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mTOR Complex 1 (mTORC1; mammalian target of rapamycin (mTOR) in complex with raptor) is a key regulator of protein synthesis and cell growth in response to nutrient amino acids. Here we report that inositol polyphosphate multikinase (IPMK), which possesses both inositol phosphate kinase and lipid kinase activities, regulates amino acid signaling to mTORC1. This regulation is independent of IPMK's catalytic function, instead reflecting its binding with mTOR and raptor, which maintains the mTOR-raptor association. Thus, IPMK appears to be a physiologic mTOR cofactor, serving as a determinant of mTORC1 stability and amino acid-induced mTOR signaling. Substances that block IPMK-mTORC1 binding may afford therapeutic benefit in nutrient amino acid-regulated conditions such as obesity and diabetes.
Inositol phosphates (IPs) such as diphosphoinositol pentakisphosphate (IP7) regulate diverse processes including endocytosis (Saiardi et al., 2002), chemotactic signaling (Luo at al., 2003), and maintenance of telomere length (Saiardi et al., 2005). In the cloning of IP6 kinases (IP6Ks) responsible for generating IP7, we identified inositol polyphosphate multikinase (IPMK) (Saiardi et al., 1999). In contrast to other members of the IP6K family, IPMK does not form IP7 but instead synthesizes Ins(1,4,5,6)P4 and subsequently Ins(1,3,4,5,6)P5 by adding a phosphate at the three or six positions (Saiardi et al., 1999; Odom et al., 2000). IPMK also displays lipid kinase activity, phosphorylating phosphatidylinositol-4,5-bisphosphate (PIP2) to generate phosphatidyl inositol-3,4,5-trisphosphate (PIP3) (Resnick et al., 2005). IPMK was identified in yeast as an essential gene influencing responses to arginine and hence was labeled ArgIII or Arg82, and is also known as Ipk2 or yeast IPMK (Béchet et al., 1970; Saiardi et al., 1999; Odom et al., 2000). Accordingly, in seeking mammalian functions for IPMK, we have focused upon amino acid regulation of cell growth via the mTOR signaling pathway.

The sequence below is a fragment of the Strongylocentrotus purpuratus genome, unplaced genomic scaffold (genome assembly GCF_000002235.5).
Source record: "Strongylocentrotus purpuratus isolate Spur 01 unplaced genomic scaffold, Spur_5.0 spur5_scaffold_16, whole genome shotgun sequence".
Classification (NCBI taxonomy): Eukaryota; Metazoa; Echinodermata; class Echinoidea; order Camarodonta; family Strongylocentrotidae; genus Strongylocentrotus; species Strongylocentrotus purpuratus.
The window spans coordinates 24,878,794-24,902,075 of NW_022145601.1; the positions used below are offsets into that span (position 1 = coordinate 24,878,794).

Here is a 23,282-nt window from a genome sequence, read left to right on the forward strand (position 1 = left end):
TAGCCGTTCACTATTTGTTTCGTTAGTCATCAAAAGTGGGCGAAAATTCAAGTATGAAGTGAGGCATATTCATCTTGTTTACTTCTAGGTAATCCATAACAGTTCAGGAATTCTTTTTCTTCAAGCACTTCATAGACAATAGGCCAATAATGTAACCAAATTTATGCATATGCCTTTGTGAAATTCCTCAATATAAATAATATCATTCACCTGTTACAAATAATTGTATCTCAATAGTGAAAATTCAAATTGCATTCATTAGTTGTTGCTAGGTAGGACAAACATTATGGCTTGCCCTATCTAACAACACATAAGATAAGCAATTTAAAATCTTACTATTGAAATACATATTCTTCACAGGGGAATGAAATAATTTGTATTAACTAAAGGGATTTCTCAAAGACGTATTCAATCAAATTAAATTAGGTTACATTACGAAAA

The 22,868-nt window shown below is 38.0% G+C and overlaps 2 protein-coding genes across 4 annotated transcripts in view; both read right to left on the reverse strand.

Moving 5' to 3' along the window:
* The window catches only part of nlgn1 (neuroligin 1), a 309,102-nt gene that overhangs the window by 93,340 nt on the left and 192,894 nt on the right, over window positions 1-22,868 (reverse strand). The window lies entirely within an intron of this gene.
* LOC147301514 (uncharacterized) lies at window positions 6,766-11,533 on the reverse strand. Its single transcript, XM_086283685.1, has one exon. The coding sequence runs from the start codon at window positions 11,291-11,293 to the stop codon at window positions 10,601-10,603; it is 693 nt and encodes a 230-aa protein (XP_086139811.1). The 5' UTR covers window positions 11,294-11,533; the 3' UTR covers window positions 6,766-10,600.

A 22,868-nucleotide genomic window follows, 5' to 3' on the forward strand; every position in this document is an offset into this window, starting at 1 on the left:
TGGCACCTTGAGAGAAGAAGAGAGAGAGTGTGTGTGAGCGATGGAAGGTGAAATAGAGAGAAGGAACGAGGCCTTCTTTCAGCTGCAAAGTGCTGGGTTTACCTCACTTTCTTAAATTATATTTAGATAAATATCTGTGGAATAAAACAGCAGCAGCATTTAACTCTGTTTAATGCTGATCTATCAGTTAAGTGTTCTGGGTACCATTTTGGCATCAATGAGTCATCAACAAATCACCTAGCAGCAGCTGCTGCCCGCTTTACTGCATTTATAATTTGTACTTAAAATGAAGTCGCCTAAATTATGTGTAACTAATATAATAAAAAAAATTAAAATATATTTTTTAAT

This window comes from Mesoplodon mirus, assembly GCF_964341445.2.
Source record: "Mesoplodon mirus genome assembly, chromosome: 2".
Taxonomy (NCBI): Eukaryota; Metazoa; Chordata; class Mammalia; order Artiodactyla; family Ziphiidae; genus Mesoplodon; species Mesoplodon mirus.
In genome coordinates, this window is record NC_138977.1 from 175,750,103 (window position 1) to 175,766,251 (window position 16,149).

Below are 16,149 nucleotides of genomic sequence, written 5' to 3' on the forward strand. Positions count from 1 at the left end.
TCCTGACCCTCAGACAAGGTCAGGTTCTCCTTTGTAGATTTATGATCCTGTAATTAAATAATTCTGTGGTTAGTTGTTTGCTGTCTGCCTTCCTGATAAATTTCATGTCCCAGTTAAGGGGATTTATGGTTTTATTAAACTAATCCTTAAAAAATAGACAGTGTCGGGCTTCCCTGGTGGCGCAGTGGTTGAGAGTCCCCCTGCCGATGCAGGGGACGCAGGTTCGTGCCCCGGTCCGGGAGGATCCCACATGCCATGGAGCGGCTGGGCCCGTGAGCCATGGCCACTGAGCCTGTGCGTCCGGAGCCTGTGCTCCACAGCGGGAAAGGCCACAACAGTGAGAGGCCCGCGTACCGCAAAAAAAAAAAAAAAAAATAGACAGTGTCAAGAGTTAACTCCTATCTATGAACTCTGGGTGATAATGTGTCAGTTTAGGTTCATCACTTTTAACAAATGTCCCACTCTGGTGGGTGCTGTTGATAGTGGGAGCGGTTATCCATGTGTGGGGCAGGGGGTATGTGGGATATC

mTOR is a protein kinase which mediates the influence of growth factors as well as nutrient amino acids upon protein synthesis and growth (Wullschleger et al., 2006). mTOR exists in two distinct complexes that include several components: regulatory associated protein of mTOR (raptor) for mTORC1 (Loewith et al., 2002; Kim et al., 2002; Hara et al., 2002) and rapamycin-insensitive companion of mTOR (rictor) for mTOR Complex 2 (mTORC2) (Jacinto et al., 2004; Sarbassov et al., 2004; Wullschleger et al., 2006). The Rag GTPases, raptor that is involved in translocating mTOR in a Rag GTPase-mediated manner (Sancak et al., 2008), and human vacuolar protein sorting 34 (Gulati et al., 2008) have been implicated in amino acid-mTOR signaling, but how amino acids influence and activate mTORC1 has not been well delineated.
Here, we report that mammalian IPMK mediates the influence of amino acid stimulation upon mTOR signaling. The action of IPMK is independent of its catalytic activity. Instead, IPMK stabilizes mTOR-raptor binding in the mTORC1 complex through the amino terminal sequence of IPMK, a uniquely mammalian mTOR-binding site.
To circumvent the embryonic lethality of conventional IPMK null mice (Frederick et al., 2005), we generated mouse embryonic fibroblasts (MEFs) in which IPMK is inducibly depleted (Figure 1A). Under normal growth conditions, both wild-type and IPMK-depleted MEFs show a similar level of mTORC1 activity as monitored by phosphorylation of ribosomal protein S6 kinase (S6K) (Figure 1A). Withdrawal for 1 hour of serum and amino acids inactivates mTORC1 (Figure 1A; Hara et al., 1998), while serum deprivation alone for 1 hour does not affect S6K phosphorylation in either wild-type or IPMK-depleted MEFs (Figure S1A).